• Click “Security” at bottom to go to next stage.

Security

  • It will directly take Basic Authentication from Postman collection file, but you can set it from here if not taken.
  • Create parameters for username and password.

  • Click “Definition” at bottom to go to next stage.

Definition

Note: There is one interesting functionality provided by Microsoft that one can create action in custom connectors to be used for internal purpose. This action will not be available in MS Flows to add in Flows, but it can be used in another action in same custom connector definition. Let’s see this in detail.

  • In this section, you can add triggers and action for your custom connectors. Here, two actions are added.
    1. Get all repositories for user
    2. Get issues from repository
  • Click on “New action” to add new action.
  • In general section, provide “Summary”, “Description” and “Operation ID”.
  • Select “Internal” option for “Visibility” to use this action internally in other actions.

  • You can see there will be few parameters in Request tab. You can set values for these parameters by populating dynamically and statically or take input from user in actions.

  • Click on ellipsis beside “owner” to edit it.
  • Set default value of owner and required/non-required parameter as shown below:

  • Click on “Back” to go to earlier page.
  • Click on “repo” to edit it for setting its default value as per the need.
  • Repository values can be populated dynamically so let’s populate these values dynamically here.
  • Set “Type” to “String” and choose dynamic in “Dropdown type”.
  • Below there will be “Operation ID” dropdown control. It will have all the actions we have created in this connector.
  • Select “UserRepos” in that dropdown control.
  • Select parameter “name” in “Value” and “Value display name” dropdown controls.

  • Click on “Back” to save the details.
  • Click on ellipsis beside “state” to edit it for setting its default value.
  • States can be “open” and “close”. Let’s set dropdown control for this with static values.
  • Select “Static” in “Dropdown type” and pass values with comma separated and covered with double quotes as shown below:

  • Click on “Back” to save the details.
  • Click on “Test” to go to next stage.

Test

  • You can test your connectors before making them available for users to use in MS Flows in your tenant.
  • Click on “New connection”.

  • It will redirect to new page where you will have to pass credential details for GitHub authentication.

  • Pass credentials and click on “Create connection” for testing. This connection details will be populated in “Selected Connection” dropdown control as shown below:

  • You can select action from left side and pass required parameters, and click on “Test operation” to test the actions.

  • Check the output details as shown below:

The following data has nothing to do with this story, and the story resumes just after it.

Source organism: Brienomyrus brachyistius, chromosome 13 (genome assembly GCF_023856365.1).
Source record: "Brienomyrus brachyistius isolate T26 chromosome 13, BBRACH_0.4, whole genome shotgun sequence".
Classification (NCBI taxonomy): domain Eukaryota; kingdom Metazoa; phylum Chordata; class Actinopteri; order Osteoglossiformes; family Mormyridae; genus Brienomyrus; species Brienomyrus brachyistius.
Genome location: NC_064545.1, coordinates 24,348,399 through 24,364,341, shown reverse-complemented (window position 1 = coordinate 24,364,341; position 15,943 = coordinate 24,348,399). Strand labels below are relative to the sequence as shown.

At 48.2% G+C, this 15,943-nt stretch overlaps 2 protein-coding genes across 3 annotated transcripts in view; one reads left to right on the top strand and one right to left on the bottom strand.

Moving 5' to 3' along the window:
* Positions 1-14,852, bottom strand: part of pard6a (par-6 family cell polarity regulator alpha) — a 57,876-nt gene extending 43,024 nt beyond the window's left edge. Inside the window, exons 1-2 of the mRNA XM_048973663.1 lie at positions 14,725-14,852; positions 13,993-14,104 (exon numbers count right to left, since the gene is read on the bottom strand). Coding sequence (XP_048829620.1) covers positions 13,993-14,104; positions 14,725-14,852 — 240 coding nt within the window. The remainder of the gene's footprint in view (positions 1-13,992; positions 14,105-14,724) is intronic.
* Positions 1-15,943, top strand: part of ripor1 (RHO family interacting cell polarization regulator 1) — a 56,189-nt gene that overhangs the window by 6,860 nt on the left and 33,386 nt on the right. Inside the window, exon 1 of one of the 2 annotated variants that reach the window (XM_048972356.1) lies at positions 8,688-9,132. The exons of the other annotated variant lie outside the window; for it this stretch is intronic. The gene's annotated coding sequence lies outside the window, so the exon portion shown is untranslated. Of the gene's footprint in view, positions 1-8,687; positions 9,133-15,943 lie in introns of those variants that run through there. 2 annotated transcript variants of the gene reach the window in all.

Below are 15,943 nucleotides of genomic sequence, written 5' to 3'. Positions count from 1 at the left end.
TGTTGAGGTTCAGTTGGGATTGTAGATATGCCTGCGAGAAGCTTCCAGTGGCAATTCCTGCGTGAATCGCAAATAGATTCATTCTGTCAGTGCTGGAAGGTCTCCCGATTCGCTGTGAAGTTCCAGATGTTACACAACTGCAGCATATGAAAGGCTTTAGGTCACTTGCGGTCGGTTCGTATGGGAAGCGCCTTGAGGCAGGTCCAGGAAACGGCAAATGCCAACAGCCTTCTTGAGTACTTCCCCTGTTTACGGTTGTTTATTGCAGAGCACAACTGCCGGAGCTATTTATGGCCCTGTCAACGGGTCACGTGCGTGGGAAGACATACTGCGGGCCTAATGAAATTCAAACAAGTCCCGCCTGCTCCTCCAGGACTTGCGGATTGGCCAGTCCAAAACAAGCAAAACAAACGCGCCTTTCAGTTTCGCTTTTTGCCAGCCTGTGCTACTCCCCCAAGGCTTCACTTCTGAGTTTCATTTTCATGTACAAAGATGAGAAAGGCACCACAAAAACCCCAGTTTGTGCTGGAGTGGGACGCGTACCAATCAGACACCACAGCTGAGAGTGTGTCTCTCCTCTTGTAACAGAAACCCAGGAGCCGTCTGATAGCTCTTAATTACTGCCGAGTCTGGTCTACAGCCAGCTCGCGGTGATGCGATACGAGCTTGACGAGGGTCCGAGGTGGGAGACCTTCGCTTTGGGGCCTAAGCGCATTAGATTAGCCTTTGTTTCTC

• Once you are satisfied with the output, save the connector by clicking on “Update connector”.

Use action in MS Flows

  • Login to https://flow.microsoft.com with proper credentials.
  • Go to “My flows” to create a new flow with “Instant – from blank” option.
  • Here, for illustration, “Manually trigger a flow” trigger is selected.

  • Click on “New step” button to choose an action.
  • In that card, click on “Custom” tab to view all custom connectors added in your tenant.

  • Select “Custom Github API” connector to see all actions and triggers under it.

  • You will find “Get Issues from selected repository” action inside it.

  • Click on that action to add it in your flow.
  • Action will be added in flow with default values in parameters.

  • You can add your GitHub authentication in this action.
  • Click on ellipsis provided on action click on “Add new connection” to add your credentials.

  • Add “Compose” action below this action to see its output.

  • Save this flow and Run it to see output.

Conclusion

Through this blog, you get the basic idea about the custom connector and its consumption in MS Flows, Logic Apps and PowerApps. Custom connectors are very powerful and helpful for the people who don’t like to write code. It is a simple process of building a custom connector when the correct end-points are known.

You can also create a reusable custom connector to carry out the development process in effective and efficient manners. A custom connector can be reused by downloading it from the custom connectors listing and the downloaded custom connector is an OpenAPI file. This JSON file can be used to create a new connector which includes more actions but the point to remember is that you have to manually provide the Client ID and Client Secret for OAuth 2.0 authentication.

As we realize that MS Flow is fit for handling complex tasks and also allows to create complex integrations between different platforms i.e. either On-premise or Online. Thus, create your complex custom connector and give it try with the MS Flow.